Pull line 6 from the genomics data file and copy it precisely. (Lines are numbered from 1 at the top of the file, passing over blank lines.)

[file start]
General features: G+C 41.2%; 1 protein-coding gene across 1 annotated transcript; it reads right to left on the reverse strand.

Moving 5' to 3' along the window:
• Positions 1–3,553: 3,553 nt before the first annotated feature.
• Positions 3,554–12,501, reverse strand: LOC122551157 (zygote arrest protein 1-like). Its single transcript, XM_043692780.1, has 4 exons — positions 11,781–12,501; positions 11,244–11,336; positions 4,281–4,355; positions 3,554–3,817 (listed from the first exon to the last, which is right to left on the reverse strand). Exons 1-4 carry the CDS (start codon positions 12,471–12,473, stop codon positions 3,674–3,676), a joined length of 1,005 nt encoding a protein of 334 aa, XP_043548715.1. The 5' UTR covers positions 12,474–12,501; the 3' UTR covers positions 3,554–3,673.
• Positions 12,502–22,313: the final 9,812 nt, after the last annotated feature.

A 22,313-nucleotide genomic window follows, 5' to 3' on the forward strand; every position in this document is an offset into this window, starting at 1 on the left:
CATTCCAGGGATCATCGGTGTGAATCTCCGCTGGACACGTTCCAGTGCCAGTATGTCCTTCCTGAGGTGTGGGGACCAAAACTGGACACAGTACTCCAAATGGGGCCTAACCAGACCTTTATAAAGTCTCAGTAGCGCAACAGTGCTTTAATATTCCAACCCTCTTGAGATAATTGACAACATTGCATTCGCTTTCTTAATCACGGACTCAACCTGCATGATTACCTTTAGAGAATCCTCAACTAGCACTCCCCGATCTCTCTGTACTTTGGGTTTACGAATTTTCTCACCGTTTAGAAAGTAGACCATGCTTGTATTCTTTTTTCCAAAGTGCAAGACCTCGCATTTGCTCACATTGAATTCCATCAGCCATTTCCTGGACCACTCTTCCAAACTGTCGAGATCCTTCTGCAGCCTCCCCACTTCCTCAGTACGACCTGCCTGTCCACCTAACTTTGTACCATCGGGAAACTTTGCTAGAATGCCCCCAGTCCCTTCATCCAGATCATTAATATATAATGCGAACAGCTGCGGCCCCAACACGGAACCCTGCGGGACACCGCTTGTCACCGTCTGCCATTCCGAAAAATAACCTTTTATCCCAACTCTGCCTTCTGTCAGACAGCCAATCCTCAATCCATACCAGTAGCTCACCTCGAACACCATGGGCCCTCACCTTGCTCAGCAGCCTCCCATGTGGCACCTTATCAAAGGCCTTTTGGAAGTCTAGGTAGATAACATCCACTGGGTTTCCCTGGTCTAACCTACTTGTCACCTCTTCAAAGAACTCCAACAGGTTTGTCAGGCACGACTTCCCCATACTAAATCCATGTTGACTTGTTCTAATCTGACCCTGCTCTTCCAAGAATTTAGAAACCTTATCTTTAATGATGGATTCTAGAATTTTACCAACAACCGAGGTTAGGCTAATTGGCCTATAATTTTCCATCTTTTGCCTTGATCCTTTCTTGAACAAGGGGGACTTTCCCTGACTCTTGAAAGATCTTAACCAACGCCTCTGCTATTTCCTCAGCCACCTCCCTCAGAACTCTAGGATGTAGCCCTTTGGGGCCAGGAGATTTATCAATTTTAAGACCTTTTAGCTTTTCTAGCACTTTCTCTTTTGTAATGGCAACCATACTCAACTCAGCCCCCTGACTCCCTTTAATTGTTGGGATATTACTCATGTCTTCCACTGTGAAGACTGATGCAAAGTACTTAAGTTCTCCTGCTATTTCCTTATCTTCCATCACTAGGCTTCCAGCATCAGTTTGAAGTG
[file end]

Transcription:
A 22,313-nucleotide genomic window follows, 5' to 3' on the forward strand; every position in this document is an offset into this window, starting at 1 on the left: